Fujitsu Lifebook A514 Review (30 Months Later)

For the very few who followed this blog two and a half years ago, I wrote a review of the Fujitsu Lifebook A514 notebook computer I had bought back then. I called her Misty, after the character in Pokemon. Misty was my first laptop computer, something I had been dreaming of owning ever since my friend from school had demonstrated his Sony Vaio (a beautiful machine with 2 GB of ram and 250 GB of hard disk space for a staggering INR 80,000 price tag). To a 13 year old, a laptop was magical, especially the trackpad. You can just touch it and the cursor moved. Amazing.

So there was november of 2015, I ordered my Fujitsu, a brand I’d not heard before that moment. The only reason I had bought it was that it was the only laptop with 8 GB of RAM, decent processor, half a terabyte of hard disk for a price point of INR 21,000. I got an SSD separately and replaced the stock hard disk with that (this was a day after receiving her). Effectively, I had a laptop with lots of RAM and an SSD for less than INR 25,000 with a 500 GB 2.5″ drive to spare for other projects (remember my Raspberry Pi cloud setup?).

Debian was what it had for almost 20 months and Arch for the last 10, XFCE all along. The hardware resources were adequate and I almost never felt short on anything (except for maybe when I was working with VMs). The screen was ordinary, TFT panel with an anti reflecting matt finish, 768p and lots of flex. The keyboard was nice and feedback, although a bit spongy, was decent enough for a lot of typing (all articles on this blog after that point were written on that laptop, except for this one, which I’ll come to in a minute). The best bit about that laptop was that it never had any hardware problems, and was very reliable as a work and play laptop. In all of the 30 months, I only had to reinstall my OS twice, and one of them was intentional. In other words, the setup was stable (or maybe I was experimenting a lot less).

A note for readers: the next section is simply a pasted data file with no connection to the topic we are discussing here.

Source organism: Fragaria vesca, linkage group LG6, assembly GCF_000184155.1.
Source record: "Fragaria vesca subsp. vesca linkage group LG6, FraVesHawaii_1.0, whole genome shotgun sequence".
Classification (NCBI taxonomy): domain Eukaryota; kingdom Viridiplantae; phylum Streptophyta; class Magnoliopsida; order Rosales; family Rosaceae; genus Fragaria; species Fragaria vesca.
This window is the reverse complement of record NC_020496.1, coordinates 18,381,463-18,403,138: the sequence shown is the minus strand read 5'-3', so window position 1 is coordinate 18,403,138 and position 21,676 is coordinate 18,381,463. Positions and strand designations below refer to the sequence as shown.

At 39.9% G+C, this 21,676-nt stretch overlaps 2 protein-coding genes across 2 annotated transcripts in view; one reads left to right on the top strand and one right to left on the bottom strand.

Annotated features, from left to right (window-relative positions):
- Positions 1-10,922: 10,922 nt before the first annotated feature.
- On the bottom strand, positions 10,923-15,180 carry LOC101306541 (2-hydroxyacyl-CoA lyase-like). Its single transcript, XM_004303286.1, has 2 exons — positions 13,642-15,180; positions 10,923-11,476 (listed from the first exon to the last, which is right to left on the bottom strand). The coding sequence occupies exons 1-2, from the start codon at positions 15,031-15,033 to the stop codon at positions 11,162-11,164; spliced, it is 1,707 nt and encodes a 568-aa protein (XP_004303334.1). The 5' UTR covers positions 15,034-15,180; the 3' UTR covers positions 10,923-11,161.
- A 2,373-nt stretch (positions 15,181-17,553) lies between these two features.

The review that I wrote for the laptop got somewhat popular, and my blog had started to list on first page for keywords like ‘Fujitsu review’, ‘Fujitsu lifebook’ and others. Naturally, there were a lot of queries in the form of comments and emails asking me how the laptop was doing, and this is the answer to that; Misty was fine until a month or two ago when the right side hinge started to loosen eventually giving up. Now Misty has become non-mobile because I never close her lid to not risk breaking the wires to the display and webcam. Overall, I feel that the laptop was a good investment, and not to forget, she’s still going strong, just not mobile anymore.

Learnings From Misty

Although I still believe that Misty was and is a very fine laptop, I realized that from a programmer’s perspective, the priority list while getting a new laptop has changed a bit, like for example, build quality and reliability matter more than the raw features. I’m now happy with a 4 year old processor and decent RAM, but the laptop has to be something I can rely on, that can take the jerks of Mumbai local train travel everyday but still keep working the way it is supposed to, battery life can be compromised, since I’m mostly at some or the other desk while working. It doesn’t have to be ultra light or ultra thin, but it has to be hackable, repairable and the spare parts have to be available in abundance, and 14 inches is more than enough for everything. This is what I’ve learnt after using my first laptop for 30 months, and I used this data to help myself with a new laptop that I’ll write about in the next post.

Also, a word about warranty. I did get a one year warranty with Misty, but there are absolutely no Fujitsu service centers around (the ones that exist are just outsourced local stores), and after warranty services are a big No. Given Fujitsu’s business facing nature, the services are extremely expensive and parts will cost you more than the laptop itself (the cost of a hinge replacement was quoted at around INR 13,500; ~60% the cost of the new laptop. That’s just Apple crazy). This was something I wanted to keep in mind. Either get a non fancy laptop that you or any laptop shop around the corner can repair, or get a laptop with extended warranty with service centers around.

In Closing

If you are interested in review of the new laptop, keep checking this blog or subscribe to the RSS feeds. I’ll write more about the decision making process and other things about the new purchase there. Thanks for reading.